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If Logs Could Talk

Store in a cabin connects with customers from all over the world.



J.C. Jewelers , Jackson Hole, WY

OWNERS: Jan and Jeter Case; URL:: ; FOUNDED: 1988; OPENED FEATURED LOCATION:1992; LAST RENOVATED: 2013; ARCHITECT: EK Reedy; EMPLOYEES: 2; AREA: 240 square foot showroom; 880 square feet total; TOP BRANDS: Jeter Case Designs, Precision Set, Dilamani; ONLINE PRESENCE: 59 Google reviews with 4.9 Star average; 1,763 Facebook followers; SHOWCASES: Panarisi Cabinetworks and Magpie Furniture

Wyoming’s J.C. Jewelers is Building a Global Reach

Owners Jan and Jeter Case

FOR JETER CASE, Jackson Hole, WY, which he first called home at age 12, is the perfect spot for life and work. While still in high school, he met his future wife, Jan, a Jackson Hole native, which certainly enhanced the town’s allure.

Then there’s the not insignificant fact that it’s the gateway town to the Yellowstone and Grand Teton national parks, drawing 3 to 4 million visitors ever year. And although tourists do crowd into the tiny town all summer, Jeter enjoys the fact that he can be in the midst of the mayhem one minute and into remote mountain terrain just a few minutes later.

The couple, who own J.C. Jewelers, seriously considered staying on the West Coast after time spent studying with the GIA in Santa Monica, CA, but Jackson Hole is the kind of place you’re just drawn to, Jeter says. “I’ve left a couple of times with no intention of coming back and I always did. It’s a phenomenal place. We get to live in a small town and deal with and meet people from all over the world, with all sorts of cultures and diversity. I’ve got jewelry all over the globe because I do business in Jackson Hole.”


Like rustic Jackson Hole with its international tourist scene, cultural offerings and world-class shopping, J.C. Jewelers, the jewelry store they created in a log cabin, combines the Old West with the 21st century. Rustic logs back modern wood cases, displaying contemporary wearable sculptures. Their original interior designer called the look “Manhattan in a cabin.”

The couple — and their cabin — have a history that happened to converge.

Oil painter Archie Boyd Teater built the cabin himself in the late 1930s, using it as his studio as well as his home. As Jackson expanded, Teater, a man on the move, would prop the building up on logs and roll it to the next location. Now it’s a registered historic building.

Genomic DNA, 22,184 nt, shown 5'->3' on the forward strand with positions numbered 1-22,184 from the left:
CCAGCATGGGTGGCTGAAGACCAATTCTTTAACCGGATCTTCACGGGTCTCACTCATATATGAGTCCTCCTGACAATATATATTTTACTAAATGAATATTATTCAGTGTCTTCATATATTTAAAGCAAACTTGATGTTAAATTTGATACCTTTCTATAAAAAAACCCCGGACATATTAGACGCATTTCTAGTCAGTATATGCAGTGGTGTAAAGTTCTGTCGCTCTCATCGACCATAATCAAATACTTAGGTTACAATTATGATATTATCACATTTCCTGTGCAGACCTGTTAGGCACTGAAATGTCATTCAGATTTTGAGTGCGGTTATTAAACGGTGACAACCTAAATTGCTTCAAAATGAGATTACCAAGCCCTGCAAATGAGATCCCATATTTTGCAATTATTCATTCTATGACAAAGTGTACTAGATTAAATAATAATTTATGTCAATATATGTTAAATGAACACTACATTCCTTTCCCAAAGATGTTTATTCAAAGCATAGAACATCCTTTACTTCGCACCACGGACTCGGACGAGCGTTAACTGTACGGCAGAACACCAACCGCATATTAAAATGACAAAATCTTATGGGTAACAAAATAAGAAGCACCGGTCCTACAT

That would be an interesting story in itself, but the tale doesn’t stop there.

When Jan was a little girl, she used to visit the cabin to view a portrait of her mother, Margene, which had been commissioned by Henry Fonda. Fonda met Margene when he came to town to film Spencer’s Mountain in the ‘60s. The portrait hung in the cabin for years.

Years later, when the quaint cabin sat vacant, Jan remembered the charming building fondly and she and Jeter realized it would be the perfect place for their store.


Jeter and Jan met in high school and their relationship with jewelry began early, too. When Jan was a senior in high school and working for a local custom goldsmith, Jeter fell in love with the goldsmith’s work.

“He was an incredible designer,” Jeter says. “I started playing with it as a hobby, and as time went by, I got to a situation where I could get into the business professionally and not starve to death in the process.”

Before they became business owners, Jeter studied manufacturing at GIA in Santa Monica and worked as a goldsmith. Jan is a GIA-certified gemologist appraiser, an amazing talent in her own right, and a sharp businessperson who keeps her husband’s artistic extremes in check, Jeter says. “You can make this stuff all day long, but if you can’t sell it, it’s not a business.”

Wyoming’s J.C. Jewelers is Building a Global Reach